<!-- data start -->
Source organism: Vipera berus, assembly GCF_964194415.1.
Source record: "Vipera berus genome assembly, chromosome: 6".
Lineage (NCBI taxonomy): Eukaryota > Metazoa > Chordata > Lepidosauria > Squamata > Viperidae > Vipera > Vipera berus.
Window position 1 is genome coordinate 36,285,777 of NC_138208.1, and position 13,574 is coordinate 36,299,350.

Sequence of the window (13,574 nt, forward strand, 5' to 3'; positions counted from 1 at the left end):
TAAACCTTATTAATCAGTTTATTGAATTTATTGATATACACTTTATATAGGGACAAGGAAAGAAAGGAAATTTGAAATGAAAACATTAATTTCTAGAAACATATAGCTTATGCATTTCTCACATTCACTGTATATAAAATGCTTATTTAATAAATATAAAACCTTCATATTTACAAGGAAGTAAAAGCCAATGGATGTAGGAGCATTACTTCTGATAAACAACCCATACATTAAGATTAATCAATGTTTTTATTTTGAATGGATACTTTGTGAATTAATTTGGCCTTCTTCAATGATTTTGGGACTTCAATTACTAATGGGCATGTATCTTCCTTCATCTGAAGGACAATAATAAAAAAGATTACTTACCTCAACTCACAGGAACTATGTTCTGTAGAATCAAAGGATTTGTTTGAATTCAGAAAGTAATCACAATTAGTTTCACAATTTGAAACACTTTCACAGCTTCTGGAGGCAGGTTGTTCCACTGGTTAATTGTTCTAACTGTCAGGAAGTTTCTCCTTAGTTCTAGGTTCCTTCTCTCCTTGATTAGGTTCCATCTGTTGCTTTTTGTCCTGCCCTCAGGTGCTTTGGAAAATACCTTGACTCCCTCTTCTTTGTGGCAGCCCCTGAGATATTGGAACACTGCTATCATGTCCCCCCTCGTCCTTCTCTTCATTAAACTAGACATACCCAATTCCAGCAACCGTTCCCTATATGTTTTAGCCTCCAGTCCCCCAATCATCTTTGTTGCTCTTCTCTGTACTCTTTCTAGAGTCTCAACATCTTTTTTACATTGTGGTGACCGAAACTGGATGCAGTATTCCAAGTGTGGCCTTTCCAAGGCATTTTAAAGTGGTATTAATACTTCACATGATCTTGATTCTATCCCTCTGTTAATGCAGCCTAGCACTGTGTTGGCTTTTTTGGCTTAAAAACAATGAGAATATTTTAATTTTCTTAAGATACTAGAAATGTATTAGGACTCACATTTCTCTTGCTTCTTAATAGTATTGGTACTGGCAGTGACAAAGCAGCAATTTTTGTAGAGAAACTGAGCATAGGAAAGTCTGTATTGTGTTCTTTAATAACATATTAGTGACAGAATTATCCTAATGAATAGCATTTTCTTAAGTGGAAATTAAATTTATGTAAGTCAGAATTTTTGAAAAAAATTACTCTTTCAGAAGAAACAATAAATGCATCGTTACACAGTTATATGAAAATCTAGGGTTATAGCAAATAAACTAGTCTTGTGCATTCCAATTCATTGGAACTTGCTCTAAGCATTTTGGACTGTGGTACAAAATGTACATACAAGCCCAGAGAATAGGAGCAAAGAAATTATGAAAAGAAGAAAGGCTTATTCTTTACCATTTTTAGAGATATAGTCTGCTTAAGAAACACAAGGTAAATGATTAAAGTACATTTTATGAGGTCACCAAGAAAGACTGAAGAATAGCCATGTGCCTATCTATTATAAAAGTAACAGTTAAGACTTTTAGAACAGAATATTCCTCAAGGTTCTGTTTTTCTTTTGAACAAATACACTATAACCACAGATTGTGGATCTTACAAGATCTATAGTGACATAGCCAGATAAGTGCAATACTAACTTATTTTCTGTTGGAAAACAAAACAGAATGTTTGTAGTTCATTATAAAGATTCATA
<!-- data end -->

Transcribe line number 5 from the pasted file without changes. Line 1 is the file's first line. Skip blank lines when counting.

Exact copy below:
Sequence of the window (13,574 nt, forward strand, 5' to 3'; positions counted from 1 at the left end):